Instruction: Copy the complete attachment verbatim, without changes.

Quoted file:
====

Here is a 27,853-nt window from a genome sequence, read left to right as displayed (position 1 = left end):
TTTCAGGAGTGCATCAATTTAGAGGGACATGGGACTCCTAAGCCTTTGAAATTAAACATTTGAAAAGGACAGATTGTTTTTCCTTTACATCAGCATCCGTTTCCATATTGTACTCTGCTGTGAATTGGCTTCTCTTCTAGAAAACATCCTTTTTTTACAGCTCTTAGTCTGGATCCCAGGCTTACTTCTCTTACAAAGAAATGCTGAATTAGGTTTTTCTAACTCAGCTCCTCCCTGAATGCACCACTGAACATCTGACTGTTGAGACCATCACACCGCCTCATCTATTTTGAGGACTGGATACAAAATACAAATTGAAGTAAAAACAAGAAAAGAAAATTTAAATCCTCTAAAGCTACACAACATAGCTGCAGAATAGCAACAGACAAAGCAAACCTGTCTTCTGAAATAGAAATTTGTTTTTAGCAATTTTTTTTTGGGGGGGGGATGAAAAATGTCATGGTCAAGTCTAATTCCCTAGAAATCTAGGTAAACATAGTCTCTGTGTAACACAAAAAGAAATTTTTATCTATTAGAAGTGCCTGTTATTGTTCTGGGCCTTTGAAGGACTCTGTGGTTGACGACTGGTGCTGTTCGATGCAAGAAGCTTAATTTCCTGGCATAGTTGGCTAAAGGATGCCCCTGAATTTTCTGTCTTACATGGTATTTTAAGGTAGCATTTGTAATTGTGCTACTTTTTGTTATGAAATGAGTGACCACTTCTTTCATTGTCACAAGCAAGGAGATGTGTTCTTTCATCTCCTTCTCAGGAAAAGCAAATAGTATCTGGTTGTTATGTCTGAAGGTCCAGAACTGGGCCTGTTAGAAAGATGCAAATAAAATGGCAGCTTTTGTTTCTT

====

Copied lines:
Here is a 27,853-nt window from a genome sequence, read left to right as displayed (position 1 = left end):
TTTCAGGAGTGCATCAATTTAGAGGGACATGGGACTCCTAAGCCTTTGAAATTAAACATTTGAAAAGGACAGATTGTTTTTCCTTTACATCAGCATCCGTTTCCATATTGTACTCTGCTGTGAATTGGCTTCTCTTCTAGAAAACATCCTTTTTTTACAGCTCTTAGTCTGGATCCCAGGCTTACTTCTCTTACAAAGAAATGCTGAATTAGGTTTTTCTAACTCAGCTCCTCCCTGAATGCACCACTGAACATCTGACTGTTGAGACCATCACACCGCCTCATCTATTTTGAGGACTGGATACAAAATACAAATTGAAGTAAAAACAAGAAAAGAAAATTTAAATCCTCTAAAGCTACACAACATAGCTGCAGAATAGCAACAGACAAAGCAAACCTGTCTTCTGAAATAGAAATTTGTTTTTAGCAATTTTTTTTTGGGGGGGGGATGAAAAATGTCATGGTCAAGTCTAATTCCCTAGAAATCTAGGTAAACATAGTCTCTGTGTAACACAAAAAGAAATTTTTATCTATTAGAAGTGCCTGTTATTGTTCTGGGCCTTTGAAGGACTCTGTGGTTGACGACTGGTGCTGTTCGATGCAAGAAGCTTAATTTCCTGGCATAGTTGGCTAAAGGATGCCCCTGAATTTTCTGTCTTACATGGTATTTTAAGGTAGCATTTGTAATTGTGCTACTTTTTGTTATGAAATGAGTGACCACTTCTTTCATTGTCACAAGCAAGGAGATGTGTTCTTTCATCTCCTTCTCAGGAAAAGCAAATAGTATCTGGTTGTTATGTCTGAAGGTCCAGAACTGGGCCTGTTAGAAAGATGCAAATAAAATGGCAGCTTTTGTTTCTT